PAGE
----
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Hey all,

I think this is a techy question. What happened to the days of true dual exhaust; when you had seperate pipes going front to back, without the use of and X or H pipe? Why are X/H pipes used now? It seems pointless to me that you would connect both exhaust pathes togather. Thanks for the info!!!


Paul
 

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if im correct which is a 50 50 shot i believe its something about the amount of backpressure needed and with a x/h pipe the combination of both pipes helps with the backpressure that way you dont lose too much back pressure and have negative effects on your hp
 

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if im correct which is a 50 50 shot i believe its something about the amount of backpressure needed and with a x/h pipe the combination of both pipes helps with the backpressure that way you dont lose too much back pressure and have negative effects on your hp
+1, it also helps equilize cylinder pressures
 

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According to Car Craft magazine:

"For any performance exhaust system, some type of crossover connecting the two sides of a dual exhaust system is important because it acts to balance the two banks of the engine. The common H-style crossover is good at balancing sound pulses between the two halves, but does little to promote scavenging because the exhaust gases tend to follow the path of least resistance, which is straight through each pipe rather than taking the 90-degree turn through the H-pipe into the other half of the system. In an X-pipe system, however, where the two sides of the system intersect, the gasses have no choice but to intermingle as they pass through the junction. This promotes improved scavenging effects by smoothing out uneven exhaust pulses from the engine's firing order. It also helps quiet down the exhaust, resulting in a mellower, less raspy tone. According to Magnaflow, the faster acceleration of the gasses through an X-pipe causes them to flow in a linear fashion parallel to the walls of the tubing rather than tumbling. This linear-flowing gas is much quieter than tumbling gas, resulting in an exhaust tone up to 8 decibels quieter than a traditional H-pipe."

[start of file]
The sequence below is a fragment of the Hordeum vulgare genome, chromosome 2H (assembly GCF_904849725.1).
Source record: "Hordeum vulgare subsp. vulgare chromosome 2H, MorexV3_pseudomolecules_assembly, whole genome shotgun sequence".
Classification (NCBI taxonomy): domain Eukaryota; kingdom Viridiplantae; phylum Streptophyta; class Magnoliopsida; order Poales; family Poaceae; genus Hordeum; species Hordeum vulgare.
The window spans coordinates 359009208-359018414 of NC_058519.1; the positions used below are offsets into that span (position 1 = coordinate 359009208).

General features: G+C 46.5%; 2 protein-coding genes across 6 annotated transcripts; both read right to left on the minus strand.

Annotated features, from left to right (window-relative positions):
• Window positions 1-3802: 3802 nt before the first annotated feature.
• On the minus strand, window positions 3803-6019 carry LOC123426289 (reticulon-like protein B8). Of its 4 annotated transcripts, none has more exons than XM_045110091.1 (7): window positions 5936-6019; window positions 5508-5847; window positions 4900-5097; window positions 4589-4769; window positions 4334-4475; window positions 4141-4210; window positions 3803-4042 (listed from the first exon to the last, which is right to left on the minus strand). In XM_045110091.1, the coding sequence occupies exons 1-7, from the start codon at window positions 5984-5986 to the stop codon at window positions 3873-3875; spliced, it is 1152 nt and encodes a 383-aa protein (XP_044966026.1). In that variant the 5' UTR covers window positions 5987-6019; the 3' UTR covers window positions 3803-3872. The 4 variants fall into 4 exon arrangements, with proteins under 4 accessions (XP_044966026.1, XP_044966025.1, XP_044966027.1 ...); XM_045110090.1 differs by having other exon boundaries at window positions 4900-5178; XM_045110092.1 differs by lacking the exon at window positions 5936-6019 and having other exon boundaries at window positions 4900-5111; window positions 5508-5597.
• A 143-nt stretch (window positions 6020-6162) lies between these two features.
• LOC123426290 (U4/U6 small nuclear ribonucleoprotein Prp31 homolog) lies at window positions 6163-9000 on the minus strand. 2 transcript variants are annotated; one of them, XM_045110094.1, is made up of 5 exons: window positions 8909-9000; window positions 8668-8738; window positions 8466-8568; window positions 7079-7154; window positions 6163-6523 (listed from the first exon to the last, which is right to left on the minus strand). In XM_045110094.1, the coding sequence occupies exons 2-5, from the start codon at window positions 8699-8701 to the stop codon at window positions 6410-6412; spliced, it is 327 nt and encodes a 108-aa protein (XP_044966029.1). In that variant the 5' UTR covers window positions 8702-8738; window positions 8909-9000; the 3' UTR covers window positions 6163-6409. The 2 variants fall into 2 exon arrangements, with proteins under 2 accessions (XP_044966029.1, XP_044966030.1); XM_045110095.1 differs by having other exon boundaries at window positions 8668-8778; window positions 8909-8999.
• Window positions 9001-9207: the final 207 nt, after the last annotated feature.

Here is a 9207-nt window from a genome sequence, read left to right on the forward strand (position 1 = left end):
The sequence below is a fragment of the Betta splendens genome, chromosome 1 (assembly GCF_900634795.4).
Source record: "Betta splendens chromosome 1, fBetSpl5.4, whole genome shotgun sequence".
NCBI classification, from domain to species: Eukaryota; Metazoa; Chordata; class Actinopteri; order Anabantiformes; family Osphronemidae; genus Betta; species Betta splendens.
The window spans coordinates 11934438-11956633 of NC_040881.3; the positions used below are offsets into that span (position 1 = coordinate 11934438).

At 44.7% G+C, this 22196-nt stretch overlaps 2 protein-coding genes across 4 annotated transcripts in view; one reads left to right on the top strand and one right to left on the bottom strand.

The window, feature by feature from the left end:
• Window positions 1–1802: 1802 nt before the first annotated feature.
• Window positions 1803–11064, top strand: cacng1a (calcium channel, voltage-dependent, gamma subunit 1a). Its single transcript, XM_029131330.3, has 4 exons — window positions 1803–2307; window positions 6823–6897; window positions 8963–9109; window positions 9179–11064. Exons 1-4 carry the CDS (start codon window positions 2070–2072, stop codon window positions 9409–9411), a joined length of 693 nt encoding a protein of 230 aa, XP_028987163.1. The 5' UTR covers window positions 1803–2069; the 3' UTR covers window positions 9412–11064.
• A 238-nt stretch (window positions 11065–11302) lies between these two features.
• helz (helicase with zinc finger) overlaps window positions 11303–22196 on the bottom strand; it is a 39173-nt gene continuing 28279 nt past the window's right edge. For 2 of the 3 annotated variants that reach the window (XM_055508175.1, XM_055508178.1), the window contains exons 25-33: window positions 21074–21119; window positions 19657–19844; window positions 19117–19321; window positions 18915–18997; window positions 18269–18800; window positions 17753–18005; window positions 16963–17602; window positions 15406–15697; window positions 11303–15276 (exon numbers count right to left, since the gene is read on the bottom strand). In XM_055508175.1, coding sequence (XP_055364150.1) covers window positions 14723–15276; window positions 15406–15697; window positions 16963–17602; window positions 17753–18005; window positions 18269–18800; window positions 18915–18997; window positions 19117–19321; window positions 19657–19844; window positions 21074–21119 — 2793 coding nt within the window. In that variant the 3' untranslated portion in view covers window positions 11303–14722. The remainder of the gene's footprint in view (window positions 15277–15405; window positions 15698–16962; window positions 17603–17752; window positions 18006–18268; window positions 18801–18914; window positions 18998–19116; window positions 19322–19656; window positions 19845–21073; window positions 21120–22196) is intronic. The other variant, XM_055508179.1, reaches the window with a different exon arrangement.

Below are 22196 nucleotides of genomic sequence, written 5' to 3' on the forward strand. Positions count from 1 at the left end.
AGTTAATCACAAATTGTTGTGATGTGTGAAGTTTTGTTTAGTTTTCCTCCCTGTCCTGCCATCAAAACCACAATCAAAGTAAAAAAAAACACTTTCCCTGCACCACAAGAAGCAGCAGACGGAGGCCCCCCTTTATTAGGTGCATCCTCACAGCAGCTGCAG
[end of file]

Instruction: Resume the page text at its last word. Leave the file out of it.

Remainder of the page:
The firing sequence of Ford V8s like the 4.6L and 5.4L is 1-3-7-2-6-5-4-8 with cylinders 1 through 4 in the driver's side head and cylinders 5 through 8 in the passenger side head. When the first four cylinders fire in sequence (cylinders 1-3-7-2) three of them are in the driver's side head. An X-pipe is best for equalizing back pressure and promoting scavenging (where the previous exhaust pulse helps pull the next exhaust pulse out of the cylinder and improving exhaust flow from the engine). An H-pipe isn't as good at scavenging, but creates a louder and raspier exhaust tone which some prefer.
 

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those days are still here, thats how im running
 

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Discussion Starter #6
Thanks for the Article Gary Paul! Now I am going to have to lookup scavenging from Wikipedia or something, :headscratch:.

I am not an engineer or anything, but common sense ( :scratchchin ) tells me that back pressure would be bad for an engine :nono:. An engine is trying to rid itself of spent gasses, not have opstacles (x-pipe, mufflers) attempt to hold the gasses in the cylenders!? But I can also understand what the article is talking about too.

I'm feeling smiley happy today :nogrinner!
 

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thats y sum ppl hurt their power by buying to big " pipes.. a friend of mine had 3" pipes on a 300 hp GT and it killed his power... you really dont need anything over 2.5" unless running up around 500+ HP
 

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I surely wouldn't want "true duals" without a cross-over... Your car would sound like an old motorboat from the 1930s. Neither an X or an H presents any restriction, but only aid in both exhaust extraction, and sound quality. With the cross-over, your car will sound like a V8, rather than a pair of in-line 4s.
 
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